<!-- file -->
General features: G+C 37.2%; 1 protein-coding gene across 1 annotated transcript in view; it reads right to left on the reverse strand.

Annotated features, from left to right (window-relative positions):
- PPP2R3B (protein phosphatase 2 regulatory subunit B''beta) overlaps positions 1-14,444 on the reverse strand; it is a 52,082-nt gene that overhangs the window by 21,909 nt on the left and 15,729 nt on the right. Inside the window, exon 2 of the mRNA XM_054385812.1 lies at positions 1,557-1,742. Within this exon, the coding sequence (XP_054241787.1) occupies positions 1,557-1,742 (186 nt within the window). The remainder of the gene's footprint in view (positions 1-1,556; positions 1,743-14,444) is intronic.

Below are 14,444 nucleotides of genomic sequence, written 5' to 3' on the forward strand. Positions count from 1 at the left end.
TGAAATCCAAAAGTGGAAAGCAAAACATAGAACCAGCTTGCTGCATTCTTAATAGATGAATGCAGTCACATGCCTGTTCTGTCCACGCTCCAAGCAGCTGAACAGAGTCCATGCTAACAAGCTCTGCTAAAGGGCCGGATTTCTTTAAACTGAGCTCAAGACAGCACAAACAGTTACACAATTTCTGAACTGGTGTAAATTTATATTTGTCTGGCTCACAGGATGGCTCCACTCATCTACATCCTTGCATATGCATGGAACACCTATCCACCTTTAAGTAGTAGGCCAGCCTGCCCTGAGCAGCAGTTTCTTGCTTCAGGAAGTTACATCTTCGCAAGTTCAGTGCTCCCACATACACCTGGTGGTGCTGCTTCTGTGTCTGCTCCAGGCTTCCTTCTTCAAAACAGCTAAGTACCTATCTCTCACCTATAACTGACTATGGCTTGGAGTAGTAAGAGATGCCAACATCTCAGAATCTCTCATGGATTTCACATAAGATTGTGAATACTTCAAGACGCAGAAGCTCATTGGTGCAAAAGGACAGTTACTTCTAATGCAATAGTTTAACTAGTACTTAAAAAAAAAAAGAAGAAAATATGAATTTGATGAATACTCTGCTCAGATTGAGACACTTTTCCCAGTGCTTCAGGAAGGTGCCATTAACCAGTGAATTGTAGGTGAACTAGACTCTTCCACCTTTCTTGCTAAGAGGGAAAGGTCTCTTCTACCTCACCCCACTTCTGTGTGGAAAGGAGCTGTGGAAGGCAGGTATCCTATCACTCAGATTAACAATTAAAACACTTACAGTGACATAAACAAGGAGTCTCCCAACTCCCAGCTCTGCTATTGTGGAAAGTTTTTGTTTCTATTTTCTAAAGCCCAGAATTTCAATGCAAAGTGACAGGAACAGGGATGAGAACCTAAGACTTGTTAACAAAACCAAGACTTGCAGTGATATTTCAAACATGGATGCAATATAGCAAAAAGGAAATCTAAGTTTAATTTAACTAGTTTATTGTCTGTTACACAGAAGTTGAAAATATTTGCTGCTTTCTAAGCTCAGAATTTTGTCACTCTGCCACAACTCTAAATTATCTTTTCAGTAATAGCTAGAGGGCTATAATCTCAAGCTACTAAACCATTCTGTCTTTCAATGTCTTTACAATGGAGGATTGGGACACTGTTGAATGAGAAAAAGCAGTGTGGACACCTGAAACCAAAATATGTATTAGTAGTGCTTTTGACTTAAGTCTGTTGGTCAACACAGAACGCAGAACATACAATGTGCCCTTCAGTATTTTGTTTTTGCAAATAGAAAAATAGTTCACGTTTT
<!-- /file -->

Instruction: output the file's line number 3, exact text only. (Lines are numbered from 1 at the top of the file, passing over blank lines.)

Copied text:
- PPP2R3B (protein phosphatase 2 regulatory subunit B''beta) overlaps positions 1-14,444 on the reverse strand; it is a 52,082-nt gene that overhangs the window by 21,909 nt on the left and 15,729 nt on the right. Inside the window, exon 2 of the mRNA XM_054385812.1 lies at positions 1,557-1,742. Within this exon, the coding sequence (XP_054241787.1) occupies positions 1,557-1,742 (186 nt within the window). The remainder of the gene's footprint in view (positions 1-1,556; positions 1,743-14,444) is intronic.